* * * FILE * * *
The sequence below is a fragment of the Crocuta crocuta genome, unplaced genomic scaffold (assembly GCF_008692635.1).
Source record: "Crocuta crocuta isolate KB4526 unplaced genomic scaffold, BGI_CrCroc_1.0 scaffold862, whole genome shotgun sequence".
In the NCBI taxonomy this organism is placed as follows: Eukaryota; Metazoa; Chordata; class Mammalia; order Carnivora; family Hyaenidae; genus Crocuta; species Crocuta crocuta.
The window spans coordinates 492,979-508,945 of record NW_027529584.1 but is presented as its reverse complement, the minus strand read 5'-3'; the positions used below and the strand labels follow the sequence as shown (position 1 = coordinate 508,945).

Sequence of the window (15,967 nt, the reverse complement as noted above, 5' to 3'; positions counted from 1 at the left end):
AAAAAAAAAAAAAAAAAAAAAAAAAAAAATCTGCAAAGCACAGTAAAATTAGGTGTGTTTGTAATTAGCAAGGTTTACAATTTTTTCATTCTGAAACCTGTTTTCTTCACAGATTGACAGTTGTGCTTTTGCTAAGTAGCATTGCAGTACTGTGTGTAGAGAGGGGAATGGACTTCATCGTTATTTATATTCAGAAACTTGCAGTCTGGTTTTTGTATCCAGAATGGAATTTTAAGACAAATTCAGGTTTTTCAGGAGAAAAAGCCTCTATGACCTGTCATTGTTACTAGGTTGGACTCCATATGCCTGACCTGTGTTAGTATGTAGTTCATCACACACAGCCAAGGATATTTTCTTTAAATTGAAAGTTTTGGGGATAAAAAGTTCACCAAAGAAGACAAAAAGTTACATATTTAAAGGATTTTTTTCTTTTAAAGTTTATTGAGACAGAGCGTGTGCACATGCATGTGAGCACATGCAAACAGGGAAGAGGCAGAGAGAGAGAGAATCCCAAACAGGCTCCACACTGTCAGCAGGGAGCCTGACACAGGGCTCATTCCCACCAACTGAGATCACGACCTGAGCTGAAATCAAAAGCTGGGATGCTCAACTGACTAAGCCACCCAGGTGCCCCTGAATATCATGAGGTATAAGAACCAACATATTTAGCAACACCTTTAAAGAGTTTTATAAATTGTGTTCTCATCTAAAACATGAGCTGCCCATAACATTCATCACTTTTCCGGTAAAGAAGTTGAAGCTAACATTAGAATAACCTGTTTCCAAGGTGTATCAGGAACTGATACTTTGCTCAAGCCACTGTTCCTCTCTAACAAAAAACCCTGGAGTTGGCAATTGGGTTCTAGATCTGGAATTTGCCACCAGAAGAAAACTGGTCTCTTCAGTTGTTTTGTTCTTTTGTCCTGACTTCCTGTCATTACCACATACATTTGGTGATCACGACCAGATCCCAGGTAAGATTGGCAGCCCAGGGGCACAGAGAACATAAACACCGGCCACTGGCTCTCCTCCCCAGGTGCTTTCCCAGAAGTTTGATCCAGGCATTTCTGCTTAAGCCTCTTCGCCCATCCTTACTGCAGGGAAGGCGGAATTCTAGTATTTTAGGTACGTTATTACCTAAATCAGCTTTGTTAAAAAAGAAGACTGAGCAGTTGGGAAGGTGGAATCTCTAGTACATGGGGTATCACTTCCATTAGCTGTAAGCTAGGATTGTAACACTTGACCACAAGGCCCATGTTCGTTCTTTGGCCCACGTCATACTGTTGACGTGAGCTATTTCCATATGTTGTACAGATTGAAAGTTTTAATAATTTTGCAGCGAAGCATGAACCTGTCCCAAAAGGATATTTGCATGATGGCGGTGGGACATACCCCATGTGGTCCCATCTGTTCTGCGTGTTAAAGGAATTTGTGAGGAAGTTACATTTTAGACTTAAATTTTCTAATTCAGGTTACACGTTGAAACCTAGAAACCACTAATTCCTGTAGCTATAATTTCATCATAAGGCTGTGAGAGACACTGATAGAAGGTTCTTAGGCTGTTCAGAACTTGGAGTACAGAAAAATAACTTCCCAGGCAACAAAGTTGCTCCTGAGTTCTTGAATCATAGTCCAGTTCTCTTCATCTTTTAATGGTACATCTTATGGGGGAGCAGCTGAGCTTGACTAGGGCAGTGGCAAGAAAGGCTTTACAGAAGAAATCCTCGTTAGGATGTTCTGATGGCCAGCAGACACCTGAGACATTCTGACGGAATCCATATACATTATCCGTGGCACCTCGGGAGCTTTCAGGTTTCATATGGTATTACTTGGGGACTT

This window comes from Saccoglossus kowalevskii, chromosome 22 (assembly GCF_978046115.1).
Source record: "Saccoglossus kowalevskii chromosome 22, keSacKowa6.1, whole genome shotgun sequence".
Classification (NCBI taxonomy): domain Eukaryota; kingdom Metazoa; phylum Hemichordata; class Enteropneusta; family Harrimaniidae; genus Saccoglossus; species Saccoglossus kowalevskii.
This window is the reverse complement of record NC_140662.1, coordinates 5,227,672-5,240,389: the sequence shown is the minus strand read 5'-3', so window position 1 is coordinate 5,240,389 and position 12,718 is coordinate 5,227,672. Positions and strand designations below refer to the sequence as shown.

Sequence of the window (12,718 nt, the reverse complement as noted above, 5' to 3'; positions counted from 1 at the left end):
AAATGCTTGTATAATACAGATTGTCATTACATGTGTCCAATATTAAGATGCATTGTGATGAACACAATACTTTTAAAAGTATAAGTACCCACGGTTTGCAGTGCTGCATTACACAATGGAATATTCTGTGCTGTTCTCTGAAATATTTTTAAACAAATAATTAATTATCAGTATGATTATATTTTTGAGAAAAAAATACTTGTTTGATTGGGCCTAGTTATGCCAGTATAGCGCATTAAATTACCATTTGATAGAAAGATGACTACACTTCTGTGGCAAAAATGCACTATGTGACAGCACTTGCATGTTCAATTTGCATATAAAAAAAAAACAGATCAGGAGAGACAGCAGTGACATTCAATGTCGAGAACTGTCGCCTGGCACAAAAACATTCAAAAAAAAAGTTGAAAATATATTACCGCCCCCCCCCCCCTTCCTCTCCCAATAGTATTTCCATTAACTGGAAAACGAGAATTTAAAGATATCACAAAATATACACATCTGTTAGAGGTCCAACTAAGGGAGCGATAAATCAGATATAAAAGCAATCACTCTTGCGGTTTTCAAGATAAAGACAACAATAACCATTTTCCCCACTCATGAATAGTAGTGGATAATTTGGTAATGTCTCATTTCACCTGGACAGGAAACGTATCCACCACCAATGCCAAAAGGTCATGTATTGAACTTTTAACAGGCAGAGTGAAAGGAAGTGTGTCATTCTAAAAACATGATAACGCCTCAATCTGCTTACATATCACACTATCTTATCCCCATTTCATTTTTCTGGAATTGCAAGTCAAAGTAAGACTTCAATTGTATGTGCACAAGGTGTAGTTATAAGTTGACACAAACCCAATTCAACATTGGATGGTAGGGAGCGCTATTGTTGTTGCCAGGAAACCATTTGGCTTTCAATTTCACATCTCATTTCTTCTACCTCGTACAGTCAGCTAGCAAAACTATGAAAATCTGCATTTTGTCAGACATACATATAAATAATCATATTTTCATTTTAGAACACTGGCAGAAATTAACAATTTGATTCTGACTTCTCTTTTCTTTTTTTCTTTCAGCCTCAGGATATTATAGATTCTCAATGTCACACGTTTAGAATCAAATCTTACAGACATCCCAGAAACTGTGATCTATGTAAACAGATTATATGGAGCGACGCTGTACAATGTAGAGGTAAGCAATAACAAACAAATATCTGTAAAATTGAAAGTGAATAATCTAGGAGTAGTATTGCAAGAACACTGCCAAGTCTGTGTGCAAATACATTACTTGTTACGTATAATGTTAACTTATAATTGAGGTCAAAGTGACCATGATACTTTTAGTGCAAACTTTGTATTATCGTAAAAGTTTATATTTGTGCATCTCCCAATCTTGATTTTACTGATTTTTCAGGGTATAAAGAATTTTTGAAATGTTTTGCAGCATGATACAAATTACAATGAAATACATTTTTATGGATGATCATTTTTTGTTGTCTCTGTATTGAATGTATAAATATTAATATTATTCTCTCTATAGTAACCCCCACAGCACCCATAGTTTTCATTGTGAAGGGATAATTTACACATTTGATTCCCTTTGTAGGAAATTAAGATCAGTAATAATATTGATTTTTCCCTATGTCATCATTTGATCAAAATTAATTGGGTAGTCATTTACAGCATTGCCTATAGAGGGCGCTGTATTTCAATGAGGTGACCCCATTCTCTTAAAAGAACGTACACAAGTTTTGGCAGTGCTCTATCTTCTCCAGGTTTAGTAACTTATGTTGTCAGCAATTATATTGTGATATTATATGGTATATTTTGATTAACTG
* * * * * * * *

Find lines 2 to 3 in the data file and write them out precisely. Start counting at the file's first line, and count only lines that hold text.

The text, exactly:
Source record: "Crocuta crocuta isolate KB4526 unplaced genomic scaffold, BGI_CrCroc_1.0 scaffold862, whole genome shotgun sequence".
In the NCBI taxonomy this organism is placed as follows: Eukaryota; Metazoa; Chordata; class Mammalia; order Carnivora; family Hyaenidae; genus Crocuta; species Crocuta crocuta.